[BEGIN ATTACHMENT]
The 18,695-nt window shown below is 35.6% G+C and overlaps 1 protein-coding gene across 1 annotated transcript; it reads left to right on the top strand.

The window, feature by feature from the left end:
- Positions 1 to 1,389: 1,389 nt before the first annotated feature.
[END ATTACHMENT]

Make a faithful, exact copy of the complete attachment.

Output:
The 18,695-nt window shown below is 35.6% G+C and overlaps 1 protein-coding gene across 1 annotated transcript; it reads left to right on the top strand.

The window, feature by feature from the left end:
- Positions 1 to 1,389: 1,389 nt before the first annotated feature.